Back in the day, my Grandma would call Trick or Treating “Shell Out” (she would also call Canadian Tire “The Tire Corporation” for some inexplicable reason.) As we donned our homemade costumes, she would be at the door. “Shell out, shell out,” she’d call. I thought it was strange and embarrassing back then. Little did I know she was warning me what my life would be like in 30 years.
Oh, I lie to myself. “Now that school has started Liz, the expenses will drop off.” “It’s just Christmas. When January comes you’ll be able to save LOTS of money.” Yeah, whatever. The cheques are ripped out and handed off.
Scholastic Book Order
Girl Guide Sleepover
Pottery Field Trip, Museum Field Trip, Skiing Field Trip
RIP RIP RIP
That was a skiing and snowboarding trip, remember?
Right – RIP
School Christmas Gifts
RIP RIP RIP
Winter Activity Registration
School Book Fair
Should I put the 4 and 3 year old in Kindermusik?
I don’t begrudge giving my kids stuff, and all of these expenses are worthwhile. They’re all educational, memorable, and brain building. That’s the problem: How do you say “no” to the good stuff?
I’m not wasting money on kids temporary hair die, or those plastic straws full of sugar. It’s the costs of all the great trips the school organizes, thank you’s to great teachers, birthday party gifts for great kids. This is all the stuff that you want to say “yes” to as a parent. And it’s not just an issue because I have a ton of kids. When I just had two, I had them enrolled in music, dance, swimming, and gymnastics. We went weekly to the bookstore, and bought a shelf load of Sharon, Lois and Bram CD’s. It’s easy to say “no” to the candy aisle, and a lot harder to say it to cello lessons.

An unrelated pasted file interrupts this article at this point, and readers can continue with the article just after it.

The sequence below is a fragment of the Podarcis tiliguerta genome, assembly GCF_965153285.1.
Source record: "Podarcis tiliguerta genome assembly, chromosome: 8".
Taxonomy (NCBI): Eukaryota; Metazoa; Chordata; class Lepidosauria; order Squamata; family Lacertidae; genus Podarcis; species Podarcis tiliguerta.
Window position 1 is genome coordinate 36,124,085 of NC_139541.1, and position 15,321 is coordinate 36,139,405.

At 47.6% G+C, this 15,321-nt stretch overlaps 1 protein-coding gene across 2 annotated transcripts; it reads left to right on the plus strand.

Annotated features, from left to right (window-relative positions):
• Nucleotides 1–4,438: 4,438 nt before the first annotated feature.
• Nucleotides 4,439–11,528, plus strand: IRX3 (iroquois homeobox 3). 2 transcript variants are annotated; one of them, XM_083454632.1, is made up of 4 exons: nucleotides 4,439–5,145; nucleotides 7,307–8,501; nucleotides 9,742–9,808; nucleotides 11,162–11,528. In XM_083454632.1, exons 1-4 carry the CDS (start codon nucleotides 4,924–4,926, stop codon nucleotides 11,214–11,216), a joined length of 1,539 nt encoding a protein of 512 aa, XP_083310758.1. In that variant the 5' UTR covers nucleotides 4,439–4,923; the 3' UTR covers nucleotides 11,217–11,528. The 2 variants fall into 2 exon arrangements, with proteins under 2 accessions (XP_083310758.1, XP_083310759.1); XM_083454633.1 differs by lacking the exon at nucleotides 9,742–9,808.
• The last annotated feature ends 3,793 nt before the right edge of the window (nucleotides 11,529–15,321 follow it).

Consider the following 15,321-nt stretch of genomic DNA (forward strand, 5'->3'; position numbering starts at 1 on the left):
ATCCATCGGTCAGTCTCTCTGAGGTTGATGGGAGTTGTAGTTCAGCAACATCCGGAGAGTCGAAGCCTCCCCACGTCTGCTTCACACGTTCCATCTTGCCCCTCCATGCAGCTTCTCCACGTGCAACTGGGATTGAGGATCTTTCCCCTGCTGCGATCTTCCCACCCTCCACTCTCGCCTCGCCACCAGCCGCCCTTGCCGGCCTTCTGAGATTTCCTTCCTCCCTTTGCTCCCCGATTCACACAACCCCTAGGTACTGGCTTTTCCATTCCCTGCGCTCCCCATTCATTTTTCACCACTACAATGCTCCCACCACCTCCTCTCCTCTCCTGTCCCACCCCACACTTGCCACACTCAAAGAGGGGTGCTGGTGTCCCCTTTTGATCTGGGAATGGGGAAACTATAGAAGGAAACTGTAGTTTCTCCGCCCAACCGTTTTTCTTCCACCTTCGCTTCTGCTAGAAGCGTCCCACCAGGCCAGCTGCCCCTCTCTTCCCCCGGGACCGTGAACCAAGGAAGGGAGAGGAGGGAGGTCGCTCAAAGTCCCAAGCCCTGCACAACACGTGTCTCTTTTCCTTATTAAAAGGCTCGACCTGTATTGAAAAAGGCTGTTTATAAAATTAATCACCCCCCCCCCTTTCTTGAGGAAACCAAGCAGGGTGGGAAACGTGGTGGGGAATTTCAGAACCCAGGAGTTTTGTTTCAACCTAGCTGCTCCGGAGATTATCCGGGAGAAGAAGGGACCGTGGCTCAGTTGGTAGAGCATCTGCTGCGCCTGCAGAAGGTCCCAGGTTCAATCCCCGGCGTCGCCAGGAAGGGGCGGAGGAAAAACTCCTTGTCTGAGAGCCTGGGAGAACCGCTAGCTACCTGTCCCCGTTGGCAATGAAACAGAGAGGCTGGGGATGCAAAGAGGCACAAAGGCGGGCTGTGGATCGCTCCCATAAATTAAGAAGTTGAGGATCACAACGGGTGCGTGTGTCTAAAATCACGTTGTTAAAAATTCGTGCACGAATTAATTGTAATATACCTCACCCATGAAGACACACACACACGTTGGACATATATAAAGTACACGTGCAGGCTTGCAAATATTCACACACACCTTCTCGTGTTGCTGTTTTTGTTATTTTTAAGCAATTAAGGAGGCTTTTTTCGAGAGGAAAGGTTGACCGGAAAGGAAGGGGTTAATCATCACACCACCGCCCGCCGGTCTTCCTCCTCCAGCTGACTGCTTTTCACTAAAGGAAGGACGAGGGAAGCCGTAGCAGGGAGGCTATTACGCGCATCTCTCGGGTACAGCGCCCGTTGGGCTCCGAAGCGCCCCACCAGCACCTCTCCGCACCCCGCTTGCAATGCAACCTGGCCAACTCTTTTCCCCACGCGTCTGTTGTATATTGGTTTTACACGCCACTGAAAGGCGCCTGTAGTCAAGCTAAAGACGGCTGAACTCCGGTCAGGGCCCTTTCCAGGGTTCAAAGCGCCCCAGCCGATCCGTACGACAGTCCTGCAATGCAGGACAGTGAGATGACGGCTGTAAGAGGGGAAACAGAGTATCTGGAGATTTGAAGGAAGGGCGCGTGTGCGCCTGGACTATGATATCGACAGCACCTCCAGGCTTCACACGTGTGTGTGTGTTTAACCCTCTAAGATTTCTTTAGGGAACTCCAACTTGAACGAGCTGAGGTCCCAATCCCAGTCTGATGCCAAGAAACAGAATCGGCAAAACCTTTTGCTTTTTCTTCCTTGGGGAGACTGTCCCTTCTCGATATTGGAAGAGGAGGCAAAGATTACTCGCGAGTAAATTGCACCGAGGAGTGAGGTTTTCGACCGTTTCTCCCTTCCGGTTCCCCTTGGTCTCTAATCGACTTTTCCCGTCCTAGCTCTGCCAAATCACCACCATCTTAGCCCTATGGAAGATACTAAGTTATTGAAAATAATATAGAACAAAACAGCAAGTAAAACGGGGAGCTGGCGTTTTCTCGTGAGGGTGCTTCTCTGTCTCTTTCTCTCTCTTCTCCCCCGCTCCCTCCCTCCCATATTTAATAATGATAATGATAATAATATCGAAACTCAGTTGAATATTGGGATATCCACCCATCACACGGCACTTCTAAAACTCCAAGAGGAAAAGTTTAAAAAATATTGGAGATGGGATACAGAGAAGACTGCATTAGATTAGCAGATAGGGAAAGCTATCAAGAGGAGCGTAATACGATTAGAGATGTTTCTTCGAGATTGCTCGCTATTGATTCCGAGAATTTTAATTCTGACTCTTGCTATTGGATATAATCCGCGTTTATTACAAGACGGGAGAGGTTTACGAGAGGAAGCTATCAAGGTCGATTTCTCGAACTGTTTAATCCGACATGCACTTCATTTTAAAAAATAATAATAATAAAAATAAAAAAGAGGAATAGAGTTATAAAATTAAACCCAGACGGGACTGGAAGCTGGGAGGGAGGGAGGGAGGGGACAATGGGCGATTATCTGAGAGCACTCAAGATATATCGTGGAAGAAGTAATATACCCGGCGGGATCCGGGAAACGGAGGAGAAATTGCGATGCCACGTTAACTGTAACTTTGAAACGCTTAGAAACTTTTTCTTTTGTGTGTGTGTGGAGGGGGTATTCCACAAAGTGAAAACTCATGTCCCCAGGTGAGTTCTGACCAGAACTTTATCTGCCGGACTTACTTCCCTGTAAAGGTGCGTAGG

But at some point, you have to. Even if you are a stay-at-home mom with two nannies and a gazillion, billion dollars, it is humanly impossible to buy and do everything of value that will cross your kids’ path. You can’t fit that much activity into a 24 hour day, and where are you going to house all those math games? Parents today are both blessed and cursed — blessed that we have so much to help us parent and enrich our children’s lives, and cursed that we have so much to choose from and have to say “no” to.
So, I have a confession to make: I recycled the book orders this month. I did cave on Sweetie Pie’s new Christmas Dress, but she needs it for the school Christmas Concert. The same concert that I bought fundraising raffle tickets for. And we did stop at the book fair, but I limited the kids to one book. A piece. Plus some for the kids at home. And some erasers. But I swear that’s it, and I mean it.
I’m going to go order some more cheques now.